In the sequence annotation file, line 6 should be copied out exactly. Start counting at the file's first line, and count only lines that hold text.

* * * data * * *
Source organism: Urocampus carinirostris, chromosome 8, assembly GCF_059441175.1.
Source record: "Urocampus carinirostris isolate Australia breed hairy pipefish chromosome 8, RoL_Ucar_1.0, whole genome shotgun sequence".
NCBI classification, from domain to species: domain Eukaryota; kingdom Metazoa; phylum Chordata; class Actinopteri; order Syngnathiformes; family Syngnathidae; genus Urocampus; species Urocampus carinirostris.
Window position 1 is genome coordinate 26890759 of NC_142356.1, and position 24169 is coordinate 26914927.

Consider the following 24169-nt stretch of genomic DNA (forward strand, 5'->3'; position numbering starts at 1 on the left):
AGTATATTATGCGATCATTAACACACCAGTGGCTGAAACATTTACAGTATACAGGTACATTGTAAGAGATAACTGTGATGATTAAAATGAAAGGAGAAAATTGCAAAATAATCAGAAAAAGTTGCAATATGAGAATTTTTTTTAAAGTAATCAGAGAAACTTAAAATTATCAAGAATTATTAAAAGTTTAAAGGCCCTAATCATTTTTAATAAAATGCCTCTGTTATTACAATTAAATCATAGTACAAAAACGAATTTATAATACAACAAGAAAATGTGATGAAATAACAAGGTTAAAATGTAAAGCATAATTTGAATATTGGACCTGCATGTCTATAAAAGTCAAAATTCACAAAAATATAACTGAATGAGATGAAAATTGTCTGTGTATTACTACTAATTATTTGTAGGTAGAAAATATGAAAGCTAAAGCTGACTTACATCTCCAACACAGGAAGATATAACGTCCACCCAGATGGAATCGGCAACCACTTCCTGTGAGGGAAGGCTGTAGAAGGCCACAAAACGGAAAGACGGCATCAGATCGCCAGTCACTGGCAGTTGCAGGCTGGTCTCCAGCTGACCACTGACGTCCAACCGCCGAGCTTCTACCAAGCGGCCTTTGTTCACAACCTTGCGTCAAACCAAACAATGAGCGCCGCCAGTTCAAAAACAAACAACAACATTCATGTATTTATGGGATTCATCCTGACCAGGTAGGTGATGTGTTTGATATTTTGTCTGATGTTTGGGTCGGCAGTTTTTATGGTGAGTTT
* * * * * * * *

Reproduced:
AGTATATTATGCGATCATTAACACACCAGTGGCTGAAACATTTACAGTATACAGGTACATTGTAAGAGATAACTGTGATGATTAAAATGAAAGGAGAAAATTGCAAAATAATCAGAAAAAGTTGCAATATGAGAATTTTTTTTAAAGTAATCAGAGAAACTTAAAATTATCAAGAATTATTAAAAGTTTAAAGGCCCTAATCATTTTTAATAAAATGCCTCTGTTATTACAATTAAATCATAGTACAAAAACGAATTTATAATACAACAAGAAAATGTGATGAAATAACAAGGTTAAAATGTAAAGCATAATTTGAATATTGGACCTGCATGTCTATAAAAGTCAAAATTCACAAAAATATAACTGAATGAGATGAAAATTGTCTGTGTATTACTACTAATTATTTGTAGGTAGAAAATATGAAAGCTAAAGCTGACTTACATCTCCAACACAGGAAGATATAACGTCCACCCAGATGGAATCGGCAACCACTTCCTGTGAGGGAAGGCTGTAGAAGGCCACAAAACGGAAAGACGGCATCAGATCGCCAGTCACTGGCAGTTGCAGGCTGGTCTCCAGCTGACCACTGACGTCCAACCGCCGAGCTTCTACCAAGCGGCCTTTGTTCACAACCTTGCGTCAAACCAAACAATGAGCGCCGCCAGTTCAAAAACAAACAACAACATTCATGTATTTATGGGATTCATCCTGACCAGGTAGGTGATGTGTTTGATATTTTGTCTGATGTTTGGGTCGGCAGTTTTTATGGTGAGTTT